Putin told the English language Jerusalem Post that Russia would never upset the Middle East's regional balance but said any sale of the controversial anti-aircraft missiles could be allowed for "defensive purposes."
"While we're talking about supplies of weapons to countries in the region, such a supply should be understood in the light of supporting defensive capacities, as in Syria," he said.
Israel and the United States have both expressed disquiet about a possible sale of the Russian-made SA-18 surface to air missiles.
"First of all, we understand and are committed to maintaining the balance of forces in the region. We understand our responsibilities. We have not taken a single step to violate that balance and we will follow that pattern in the future," said the Russian president.
"Second of all, we won't bring to the region weapons that can be used by terrorists or that can be transferred to terrorists without controls."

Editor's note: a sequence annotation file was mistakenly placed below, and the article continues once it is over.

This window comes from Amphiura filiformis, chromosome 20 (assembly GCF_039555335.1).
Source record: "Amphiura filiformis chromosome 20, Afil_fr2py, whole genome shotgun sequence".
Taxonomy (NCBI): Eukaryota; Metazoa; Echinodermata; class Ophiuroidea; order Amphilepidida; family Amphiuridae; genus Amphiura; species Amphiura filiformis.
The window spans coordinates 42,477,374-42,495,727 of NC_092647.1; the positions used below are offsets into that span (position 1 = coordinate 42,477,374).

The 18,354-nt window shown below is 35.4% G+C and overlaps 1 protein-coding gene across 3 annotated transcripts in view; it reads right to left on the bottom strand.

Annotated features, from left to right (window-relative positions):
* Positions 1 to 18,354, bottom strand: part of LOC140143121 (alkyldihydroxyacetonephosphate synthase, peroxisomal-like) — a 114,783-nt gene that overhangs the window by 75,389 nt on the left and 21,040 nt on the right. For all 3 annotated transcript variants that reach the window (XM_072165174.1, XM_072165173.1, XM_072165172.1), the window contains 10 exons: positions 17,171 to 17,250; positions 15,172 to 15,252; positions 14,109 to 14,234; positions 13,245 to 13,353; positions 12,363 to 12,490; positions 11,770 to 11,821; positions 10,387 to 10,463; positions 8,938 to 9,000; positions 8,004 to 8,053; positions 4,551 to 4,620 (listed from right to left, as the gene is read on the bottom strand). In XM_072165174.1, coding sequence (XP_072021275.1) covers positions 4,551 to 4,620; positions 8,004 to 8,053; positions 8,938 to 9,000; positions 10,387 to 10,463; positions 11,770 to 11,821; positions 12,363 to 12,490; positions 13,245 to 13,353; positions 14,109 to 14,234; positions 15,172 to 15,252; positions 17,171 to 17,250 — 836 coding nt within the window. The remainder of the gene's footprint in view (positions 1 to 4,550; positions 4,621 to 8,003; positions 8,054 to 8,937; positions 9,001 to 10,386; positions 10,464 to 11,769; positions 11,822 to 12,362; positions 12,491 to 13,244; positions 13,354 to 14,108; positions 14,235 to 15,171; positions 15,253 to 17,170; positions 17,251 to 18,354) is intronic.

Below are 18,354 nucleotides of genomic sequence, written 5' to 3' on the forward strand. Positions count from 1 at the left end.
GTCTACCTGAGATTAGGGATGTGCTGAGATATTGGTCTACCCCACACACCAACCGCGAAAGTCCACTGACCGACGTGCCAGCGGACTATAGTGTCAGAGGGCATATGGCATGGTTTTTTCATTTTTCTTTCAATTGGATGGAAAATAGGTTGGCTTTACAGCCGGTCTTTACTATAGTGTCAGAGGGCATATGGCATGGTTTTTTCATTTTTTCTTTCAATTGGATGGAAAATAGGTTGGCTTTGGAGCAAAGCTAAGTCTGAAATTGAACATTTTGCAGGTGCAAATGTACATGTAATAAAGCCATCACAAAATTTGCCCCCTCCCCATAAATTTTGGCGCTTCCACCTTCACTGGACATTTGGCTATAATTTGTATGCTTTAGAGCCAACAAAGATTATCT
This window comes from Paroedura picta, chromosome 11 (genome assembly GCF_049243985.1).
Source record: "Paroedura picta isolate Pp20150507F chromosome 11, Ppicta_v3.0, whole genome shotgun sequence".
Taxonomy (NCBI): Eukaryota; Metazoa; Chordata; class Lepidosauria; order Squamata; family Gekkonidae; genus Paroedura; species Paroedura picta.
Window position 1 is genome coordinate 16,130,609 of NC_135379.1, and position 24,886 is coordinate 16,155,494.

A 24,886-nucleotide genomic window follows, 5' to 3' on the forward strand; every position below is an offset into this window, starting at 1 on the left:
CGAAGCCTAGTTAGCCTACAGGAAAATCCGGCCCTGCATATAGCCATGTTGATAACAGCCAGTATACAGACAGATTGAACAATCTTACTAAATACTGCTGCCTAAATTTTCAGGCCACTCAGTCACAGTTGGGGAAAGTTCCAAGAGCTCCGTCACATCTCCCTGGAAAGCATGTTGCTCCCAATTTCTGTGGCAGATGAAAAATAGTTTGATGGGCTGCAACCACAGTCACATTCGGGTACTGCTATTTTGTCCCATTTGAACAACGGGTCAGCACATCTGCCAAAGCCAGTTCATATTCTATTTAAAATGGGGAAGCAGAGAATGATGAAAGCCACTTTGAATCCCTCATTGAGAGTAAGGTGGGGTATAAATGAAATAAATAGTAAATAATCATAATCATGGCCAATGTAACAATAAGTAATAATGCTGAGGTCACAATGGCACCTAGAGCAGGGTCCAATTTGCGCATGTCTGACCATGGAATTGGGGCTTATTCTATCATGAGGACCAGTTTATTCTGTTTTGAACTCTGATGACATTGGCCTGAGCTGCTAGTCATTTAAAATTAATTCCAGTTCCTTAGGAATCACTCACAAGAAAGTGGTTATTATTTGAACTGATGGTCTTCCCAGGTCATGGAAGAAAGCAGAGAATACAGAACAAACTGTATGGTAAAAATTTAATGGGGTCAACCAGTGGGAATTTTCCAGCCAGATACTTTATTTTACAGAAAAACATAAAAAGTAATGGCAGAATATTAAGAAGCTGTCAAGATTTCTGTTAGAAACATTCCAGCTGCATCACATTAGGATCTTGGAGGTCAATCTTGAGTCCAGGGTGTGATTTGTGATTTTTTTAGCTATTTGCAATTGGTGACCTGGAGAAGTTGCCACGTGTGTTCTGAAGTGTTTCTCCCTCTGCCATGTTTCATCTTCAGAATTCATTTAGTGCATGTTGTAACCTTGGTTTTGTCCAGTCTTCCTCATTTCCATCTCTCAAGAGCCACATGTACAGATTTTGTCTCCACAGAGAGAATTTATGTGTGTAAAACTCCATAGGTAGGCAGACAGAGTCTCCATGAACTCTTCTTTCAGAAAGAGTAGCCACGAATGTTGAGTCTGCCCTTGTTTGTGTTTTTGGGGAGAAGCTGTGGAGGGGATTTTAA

Syrian President Bashar al-Assad, who met with Putin in Moscow this week, has said any missile system would be for defensive purposes.
"We won't bring to the region weapons that can be used by terrorists"
Russian President Vladimir Putin
Israeli Prime Minister Ariel Sharon spoke by phone with Putin last week when it was understood that he urged the Russian leader not to conclude any deal during Assad's visit.
Putin said the missile sale was still under discussion "with all participants (in)... the Middle East settlement, including frankly and openly with our Israeli partners."